On 16 January 2015, the Office of the Prosecutor (OTP) of the ICC, on its own initiative, opened a preliminary examination on the situation in Palestine.[5] It is important to note that a preliminary examination is not equal to an investigation, but rather precedes it by determining whether there is a reasonable basis to conduct an investigation. Specifically, the OTP has to address questions of jurisdiction, admissibility and the interest of justice before opening an investigation.

After having already accepted the ICC’s jurisdiction over crimes committed in its territories since 2014, the State of Palestine, in May 2018, referred the situation to the ICC, asking it to “investigate, in accordance with the temporal jurisdiction of the Court, past, ongoing and future crimes within the court's jurisdiction, committed in all parts of the territory of the State of Palestine".[6]

As a consequence and as part of her preliminary examinations, the Chief Prosecutor of the ICC examined issues in Gaza, the West Bank and East Jerusalem, inter alia actions committed by the IDF during “Operation Protective Edge” in Gaza in 2014, over the course of the “Great March of Return” since March 2018, the settlement of Israeli civilians into the West Bank, and the demolition of Palestinian property. In addition to that, the OTP also stated that "all parties are alleged to have committed crimes during the […] conflict”[7], which is why the conduct of Palestinian armed groups would likely be included in the investigation as well.

Now, after having stated her conviction that war crimes indeed have been committed in the Palestinian Territories, the Chief Prosecutor has sought clarification from the Pre-Trial-Chamber I of the ICC in order to determine the exact territory over which the court may exercise jurisdiction. In the opinion of the OTP, this territory should comprise the West Bank, Gaza and East Jerusalem. On 28 January 2020, the Pre-Trial Chamber invited Palestine, Israel and other interested states, organizations and persons to submit their observations regarding the territorial scope of the jurisdiction. It is this request to which Germany, the Czech Republic and Austria reacted with their petitions.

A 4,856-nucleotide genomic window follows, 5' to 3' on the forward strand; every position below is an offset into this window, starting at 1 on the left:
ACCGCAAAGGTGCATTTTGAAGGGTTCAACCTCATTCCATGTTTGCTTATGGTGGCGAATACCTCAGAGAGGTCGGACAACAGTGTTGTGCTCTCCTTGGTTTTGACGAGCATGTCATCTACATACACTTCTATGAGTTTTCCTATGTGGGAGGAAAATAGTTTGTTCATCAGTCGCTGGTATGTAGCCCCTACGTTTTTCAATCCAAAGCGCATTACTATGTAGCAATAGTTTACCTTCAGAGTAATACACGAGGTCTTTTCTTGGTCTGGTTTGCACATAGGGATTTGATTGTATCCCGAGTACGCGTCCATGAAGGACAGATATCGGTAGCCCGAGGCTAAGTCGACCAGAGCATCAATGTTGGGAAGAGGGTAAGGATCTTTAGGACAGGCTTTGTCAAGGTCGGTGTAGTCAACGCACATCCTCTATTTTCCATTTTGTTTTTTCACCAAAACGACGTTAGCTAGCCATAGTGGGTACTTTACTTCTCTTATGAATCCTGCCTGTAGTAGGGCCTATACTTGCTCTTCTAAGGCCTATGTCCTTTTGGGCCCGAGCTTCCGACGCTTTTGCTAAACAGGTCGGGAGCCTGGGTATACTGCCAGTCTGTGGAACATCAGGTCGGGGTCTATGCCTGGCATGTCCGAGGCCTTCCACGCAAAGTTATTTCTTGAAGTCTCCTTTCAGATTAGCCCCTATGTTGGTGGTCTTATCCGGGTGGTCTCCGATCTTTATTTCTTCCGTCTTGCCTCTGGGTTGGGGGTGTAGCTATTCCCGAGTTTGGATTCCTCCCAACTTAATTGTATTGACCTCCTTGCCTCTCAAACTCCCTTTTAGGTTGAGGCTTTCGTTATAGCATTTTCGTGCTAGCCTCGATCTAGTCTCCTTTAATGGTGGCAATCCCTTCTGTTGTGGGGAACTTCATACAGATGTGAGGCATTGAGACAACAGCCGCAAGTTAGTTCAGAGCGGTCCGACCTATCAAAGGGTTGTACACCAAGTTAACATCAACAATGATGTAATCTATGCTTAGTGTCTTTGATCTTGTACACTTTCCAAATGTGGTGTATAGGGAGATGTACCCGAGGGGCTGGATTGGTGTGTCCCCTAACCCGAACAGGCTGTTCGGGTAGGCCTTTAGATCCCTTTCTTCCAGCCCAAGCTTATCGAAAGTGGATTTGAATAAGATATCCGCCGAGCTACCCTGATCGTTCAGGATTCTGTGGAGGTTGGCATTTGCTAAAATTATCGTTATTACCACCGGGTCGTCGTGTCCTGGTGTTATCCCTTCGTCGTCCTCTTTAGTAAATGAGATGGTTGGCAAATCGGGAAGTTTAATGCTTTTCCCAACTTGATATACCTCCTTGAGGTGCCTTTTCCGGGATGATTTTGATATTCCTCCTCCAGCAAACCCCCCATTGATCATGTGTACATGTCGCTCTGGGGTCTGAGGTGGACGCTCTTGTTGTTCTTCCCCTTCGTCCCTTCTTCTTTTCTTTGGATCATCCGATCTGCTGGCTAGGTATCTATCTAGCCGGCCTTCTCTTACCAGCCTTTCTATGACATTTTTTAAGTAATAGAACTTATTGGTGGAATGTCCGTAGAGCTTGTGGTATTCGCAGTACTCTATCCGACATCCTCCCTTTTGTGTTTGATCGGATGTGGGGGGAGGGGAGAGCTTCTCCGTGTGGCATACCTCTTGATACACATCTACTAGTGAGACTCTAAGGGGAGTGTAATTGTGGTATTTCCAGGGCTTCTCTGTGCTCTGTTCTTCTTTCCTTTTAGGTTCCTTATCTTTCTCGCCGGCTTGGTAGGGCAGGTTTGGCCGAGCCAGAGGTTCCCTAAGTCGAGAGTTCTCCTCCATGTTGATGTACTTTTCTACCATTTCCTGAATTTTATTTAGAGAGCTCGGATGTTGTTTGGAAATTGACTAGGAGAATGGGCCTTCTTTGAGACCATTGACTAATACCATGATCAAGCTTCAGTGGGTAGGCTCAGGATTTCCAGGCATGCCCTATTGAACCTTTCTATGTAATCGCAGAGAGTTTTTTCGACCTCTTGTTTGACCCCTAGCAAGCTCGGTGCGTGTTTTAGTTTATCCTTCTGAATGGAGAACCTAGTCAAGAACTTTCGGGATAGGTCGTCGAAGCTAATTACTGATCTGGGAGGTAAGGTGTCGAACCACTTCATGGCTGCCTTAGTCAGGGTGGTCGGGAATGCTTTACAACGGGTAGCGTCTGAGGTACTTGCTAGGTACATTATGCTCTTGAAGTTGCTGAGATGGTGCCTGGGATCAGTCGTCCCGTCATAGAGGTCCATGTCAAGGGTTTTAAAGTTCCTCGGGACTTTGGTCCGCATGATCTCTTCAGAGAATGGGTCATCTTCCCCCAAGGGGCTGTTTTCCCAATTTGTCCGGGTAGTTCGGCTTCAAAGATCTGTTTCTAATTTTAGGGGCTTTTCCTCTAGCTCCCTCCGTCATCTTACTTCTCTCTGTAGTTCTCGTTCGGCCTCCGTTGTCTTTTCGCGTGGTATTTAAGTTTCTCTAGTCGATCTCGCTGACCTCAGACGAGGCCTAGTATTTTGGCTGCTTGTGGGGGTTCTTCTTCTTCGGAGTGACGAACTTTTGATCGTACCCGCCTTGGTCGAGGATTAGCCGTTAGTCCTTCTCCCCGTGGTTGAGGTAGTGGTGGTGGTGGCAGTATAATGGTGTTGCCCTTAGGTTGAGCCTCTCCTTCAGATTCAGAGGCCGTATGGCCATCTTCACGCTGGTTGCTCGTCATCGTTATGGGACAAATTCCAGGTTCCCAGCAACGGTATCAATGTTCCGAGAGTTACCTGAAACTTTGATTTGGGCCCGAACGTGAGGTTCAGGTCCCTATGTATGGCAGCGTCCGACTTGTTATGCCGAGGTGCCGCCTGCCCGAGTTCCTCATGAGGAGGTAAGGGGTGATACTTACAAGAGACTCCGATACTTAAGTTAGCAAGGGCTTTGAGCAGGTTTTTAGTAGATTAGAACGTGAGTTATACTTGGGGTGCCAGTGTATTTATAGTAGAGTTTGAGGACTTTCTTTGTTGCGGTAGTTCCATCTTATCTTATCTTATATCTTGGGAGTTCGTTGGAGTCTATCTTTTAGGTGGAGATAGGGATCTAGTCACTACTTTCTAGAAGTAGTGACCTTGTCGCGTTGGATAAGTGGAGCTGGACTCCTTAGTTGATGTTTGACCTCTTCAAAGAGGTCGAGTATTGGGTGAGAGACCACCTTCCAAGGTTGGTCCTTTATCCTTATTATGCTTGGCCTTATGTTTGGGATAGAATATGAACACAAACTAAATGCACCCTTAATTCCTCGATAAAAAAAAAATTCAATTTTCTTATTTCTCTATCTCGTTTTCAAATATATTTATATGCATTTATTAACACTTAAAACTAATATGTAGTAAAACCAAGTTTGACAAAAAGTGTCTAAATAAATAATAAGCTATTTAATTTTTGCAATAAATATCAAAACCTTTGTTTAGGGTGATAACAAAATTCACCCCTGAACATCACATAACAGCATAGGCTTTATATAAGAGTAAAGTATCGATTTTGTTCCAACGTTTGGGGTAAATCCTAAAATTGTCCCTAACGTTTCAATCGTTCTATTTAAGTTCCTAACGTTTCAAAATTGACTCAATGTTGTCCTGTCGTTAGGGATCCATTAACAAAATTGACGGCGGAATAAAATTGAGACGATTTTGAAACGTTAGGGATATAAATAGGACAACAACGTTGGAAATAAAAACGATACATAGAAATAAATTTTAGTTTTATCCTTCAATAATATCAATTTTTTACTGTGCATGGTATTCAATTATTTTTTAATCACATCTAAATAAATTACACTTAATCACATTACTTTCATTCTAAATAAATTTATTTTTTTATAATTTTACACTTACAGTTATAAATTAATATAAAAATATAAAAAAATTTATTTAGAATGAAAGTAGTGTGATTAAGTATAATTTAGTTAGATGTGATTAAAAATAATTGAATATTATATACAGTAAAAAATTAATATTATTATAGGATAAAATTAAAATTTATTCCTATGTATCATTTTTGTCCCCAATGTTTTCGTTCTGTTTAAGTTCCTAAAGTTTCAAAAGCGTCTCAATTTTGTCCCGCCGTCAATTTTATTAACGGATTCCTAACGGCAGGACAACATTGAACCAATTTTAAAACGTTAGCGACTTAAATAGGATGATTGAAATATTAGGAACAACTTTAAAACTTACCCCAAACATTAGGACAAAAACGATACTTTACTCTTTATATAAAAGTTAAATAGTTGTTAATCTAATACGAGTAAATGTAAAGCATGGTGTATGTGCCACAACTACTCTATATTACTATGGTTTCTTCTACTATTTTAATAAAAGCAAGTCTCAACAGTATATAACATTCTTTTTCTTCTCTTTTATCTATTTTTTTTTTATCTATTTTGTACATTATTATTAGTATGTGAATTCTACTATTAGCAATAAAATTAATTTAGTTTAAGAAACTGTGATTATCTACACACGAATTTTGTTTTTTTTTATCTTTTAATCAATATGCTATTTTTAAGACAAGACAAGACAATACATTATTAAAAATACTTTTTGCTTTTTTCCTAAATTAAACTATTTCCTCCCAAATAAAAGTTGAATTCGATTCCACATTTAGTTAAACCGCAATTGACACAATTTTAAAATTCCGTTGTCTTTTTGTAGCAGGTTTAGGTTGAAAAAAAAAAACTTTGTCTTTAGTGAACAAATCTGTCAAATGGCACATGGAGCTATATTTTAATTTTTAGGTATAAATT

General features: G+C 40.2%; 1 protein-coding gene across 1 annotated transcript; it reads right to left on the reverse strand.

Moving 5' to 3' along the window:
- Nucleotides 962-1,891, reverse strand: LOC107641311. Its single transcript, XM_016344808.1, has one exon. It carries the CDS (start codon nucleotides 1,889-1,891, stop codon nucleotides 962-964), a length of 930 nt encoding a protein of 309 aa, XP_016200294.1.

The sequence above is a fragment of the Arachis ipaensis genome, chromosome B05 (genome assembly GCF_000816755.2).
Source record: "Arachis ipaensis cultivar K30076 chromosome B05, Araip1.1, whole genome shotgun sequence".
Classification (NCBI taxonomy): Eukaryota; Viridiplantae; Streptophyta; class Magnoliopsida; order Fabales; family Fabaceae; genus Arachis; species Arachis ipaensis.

Reactions from Israel and Palestine
In response to the announcement of the OTP of the ICC on 20 December 2019, Israeli Attorney General Mendelblit issued a statement in which he announced his legal opinion that the ICC had no jurisdiction over the Palestinian Territories. He based his opinion on the argument that only sovereign states can refer situations to the ICC, which, according to him, would disqualify the referral by the PA, which did not match the criteria for statehood as set out by international law. Moreover, he said the ICC had no jurisdiction over Israel since it was not a party to the Rome Statute and that "Israel also has valid legal claims over the same territory”.[8] Israel’s prime minister Benjamin Netanyahu has denounced the investigations and went as far as calling for sanctions against ICC officials, stating that “the US government under President Trump has spoken forcefully against the ICC for this travesty, and I urge all your viewers to do the same. To ask for concrete actions, sanctions, against the international court – its officials, its prosecutors, everyone”.[9] Fatou Bensouda, the Chief Prosecutor of the ICC, has also been subject to direct attacks from Israeli politicians and media. The Israeli newspaper Yedioth Ahronoth published an article titled “The devil from Gambia and the prosecutor from The Hague”, which dealt with alleged connections between the prosecutor and the former dictator of Gambia.[10]